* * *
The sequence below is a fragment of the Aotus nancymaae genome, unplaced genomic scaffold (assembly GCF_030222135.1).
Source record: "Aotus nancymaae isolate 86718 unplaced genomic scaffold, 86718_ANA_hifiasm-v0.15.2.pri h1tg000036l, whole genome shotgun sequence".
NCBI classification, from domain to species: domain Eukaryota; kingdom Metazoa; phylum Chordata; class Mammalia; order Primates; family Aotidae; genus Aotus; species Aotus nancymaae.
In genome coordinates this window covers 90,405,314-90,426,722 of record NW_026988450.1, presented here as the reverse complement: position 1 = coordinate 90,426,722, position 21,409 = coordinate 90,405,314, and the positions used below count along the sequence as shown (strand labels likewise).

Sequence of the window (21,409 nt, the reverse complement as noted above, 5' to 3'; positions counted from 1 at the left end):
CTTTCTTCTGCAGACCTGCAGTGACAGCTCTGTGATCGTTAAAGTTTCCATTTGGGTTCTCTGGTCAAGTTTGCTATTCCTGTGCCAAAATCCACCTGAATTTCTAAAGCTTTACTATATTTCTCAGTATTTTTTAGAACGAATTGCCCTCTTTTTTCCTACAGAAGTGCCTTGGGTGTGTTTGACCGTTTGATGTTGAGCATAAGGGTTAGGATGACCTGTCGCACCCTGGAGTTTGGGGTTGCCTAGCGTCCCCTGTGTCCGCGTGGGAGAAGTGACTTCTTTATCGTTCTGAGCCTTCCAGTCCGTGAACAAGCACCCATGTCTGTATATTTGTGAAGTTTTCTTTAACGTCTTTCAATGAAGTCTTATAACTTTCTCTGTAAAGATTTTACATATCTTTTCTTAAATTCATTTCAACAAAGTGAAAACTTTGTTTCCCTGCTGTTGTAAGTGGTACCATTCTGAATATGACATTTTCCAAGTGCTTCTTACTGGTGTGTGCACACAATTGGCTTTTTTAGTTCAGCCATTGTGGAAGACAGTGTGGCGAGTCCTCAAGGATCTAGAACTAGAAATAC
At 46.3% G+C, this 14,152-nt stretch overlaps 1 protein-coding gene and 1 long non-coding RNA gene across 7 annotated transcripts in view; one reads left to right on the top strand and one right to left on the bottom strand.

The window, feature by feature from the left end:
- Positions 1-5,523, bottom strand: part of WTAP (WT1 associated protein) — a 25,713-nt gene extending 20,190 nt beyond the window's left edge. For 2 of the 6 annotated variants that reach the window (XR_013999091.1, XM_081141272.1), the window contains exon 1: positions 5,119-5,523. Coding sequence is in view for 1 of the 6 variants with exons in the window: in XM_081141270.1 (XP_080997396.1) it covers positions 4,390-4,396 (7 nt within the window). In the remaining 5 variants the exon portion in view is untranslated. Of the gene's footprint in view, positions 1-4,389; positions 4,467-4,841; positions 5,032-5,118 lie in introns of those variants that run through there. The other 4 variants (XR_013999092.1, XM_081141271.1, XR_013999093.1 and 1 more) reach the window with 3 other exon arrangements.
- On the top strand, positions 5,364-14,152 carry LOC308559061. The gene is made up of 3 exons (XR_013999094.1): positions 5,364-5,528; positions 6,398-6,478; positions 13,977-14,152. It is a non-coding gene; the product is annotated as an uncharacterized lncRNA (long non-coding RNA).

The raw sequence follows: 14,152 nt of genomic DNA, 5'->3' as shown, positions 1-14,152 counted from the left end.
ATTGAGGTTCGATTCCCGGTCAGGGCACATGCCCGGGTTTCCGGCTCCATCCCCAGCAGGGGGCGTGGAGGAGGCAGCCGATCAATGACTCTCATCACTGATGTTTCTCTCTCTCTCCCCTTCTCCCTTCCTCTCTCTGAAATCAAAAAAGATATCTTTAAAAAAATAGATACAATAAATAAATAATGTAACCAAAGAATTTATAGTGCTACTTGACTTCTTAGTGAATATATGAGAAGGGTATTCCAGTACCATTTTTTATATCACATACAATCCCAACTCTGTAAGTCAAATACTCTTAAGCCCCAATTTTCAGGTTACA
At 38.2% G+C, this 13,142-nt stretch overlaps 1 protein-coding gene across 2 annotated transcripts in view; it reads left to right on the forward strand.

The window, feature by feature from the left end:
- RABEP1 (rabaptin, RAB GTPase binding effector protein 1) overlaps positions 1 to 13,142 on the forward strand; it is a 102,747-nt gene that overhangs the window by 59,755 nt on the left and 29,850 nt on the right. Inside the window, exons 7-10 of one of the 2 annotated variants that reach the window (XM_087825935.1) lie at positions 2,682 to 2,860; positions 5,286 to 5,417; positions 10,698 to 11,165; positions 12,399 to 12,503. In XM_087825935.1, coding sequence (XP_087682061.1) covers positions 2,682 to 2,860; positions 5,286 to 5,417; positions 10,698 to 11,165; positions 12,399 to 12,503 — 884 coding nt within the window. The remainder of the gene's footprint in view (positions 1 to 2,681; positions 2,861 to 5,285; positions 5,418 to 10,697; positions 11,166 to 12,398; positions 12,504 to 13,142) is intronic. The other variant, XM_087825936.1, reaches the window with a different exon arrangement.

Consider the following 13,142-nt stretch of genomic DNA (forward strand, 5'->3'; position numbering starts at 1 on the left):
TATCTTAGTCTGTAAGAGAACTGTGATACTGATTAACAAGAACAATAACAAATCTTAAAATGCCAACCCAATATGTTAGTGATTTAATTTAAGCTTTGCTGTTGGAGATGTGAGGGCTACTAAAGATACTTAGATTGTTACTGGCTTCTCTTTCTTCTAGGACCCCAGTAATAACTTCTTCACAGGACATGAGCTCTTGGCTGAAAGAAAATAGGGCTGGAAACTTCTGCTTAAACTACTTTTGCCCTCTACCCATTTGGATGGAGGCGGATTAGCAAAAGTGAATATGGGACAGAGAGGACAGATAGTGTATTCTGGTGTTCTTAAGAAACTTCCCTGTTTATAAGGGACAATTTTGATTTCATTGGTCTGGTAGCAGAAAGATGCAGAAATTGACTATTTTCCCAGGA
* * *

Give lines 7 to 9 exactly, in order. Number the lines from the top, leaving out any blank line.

At 46.3% G+C, this 14,152-nt stretch overlaps 1 protein-coding gene and 1 long non-coding RNA gene across 7 annotated transcripts in view; one reads left to right on the top strand and one right to left on the bottom strand.

The window, feature by feature from the left end:
- Positions 1-5,523, bottom strand: part of WTAP (WT1 associated protein) — a 25,713-nt gene extending 20,190 nt beyond the window's left edge. For 2 of the 6 annotated variants that reach the window (XR_013999091.1, XM_081141272.1), the window contains exon 1: positions 5,119-5,523. Coding sequence is in view for 1 of the 6 variants with exons in the window: in XM_081141270.1 (XP_080997396.1) it covers positions 4,390-4,396 (7 nt within the window). In the remaining 5 variants the exon portion in view is untranslated. Of the gene's footprint in view, positions 1-4,389; positions 4,467-4,841; positions 5,032-5,118 lie in introns of those variants that run through there. The other 4 variants (XR_013999092.1, XM_081141271.1, XR_013999093.1 and 1 more) reach the window with 3 other exon arrangements.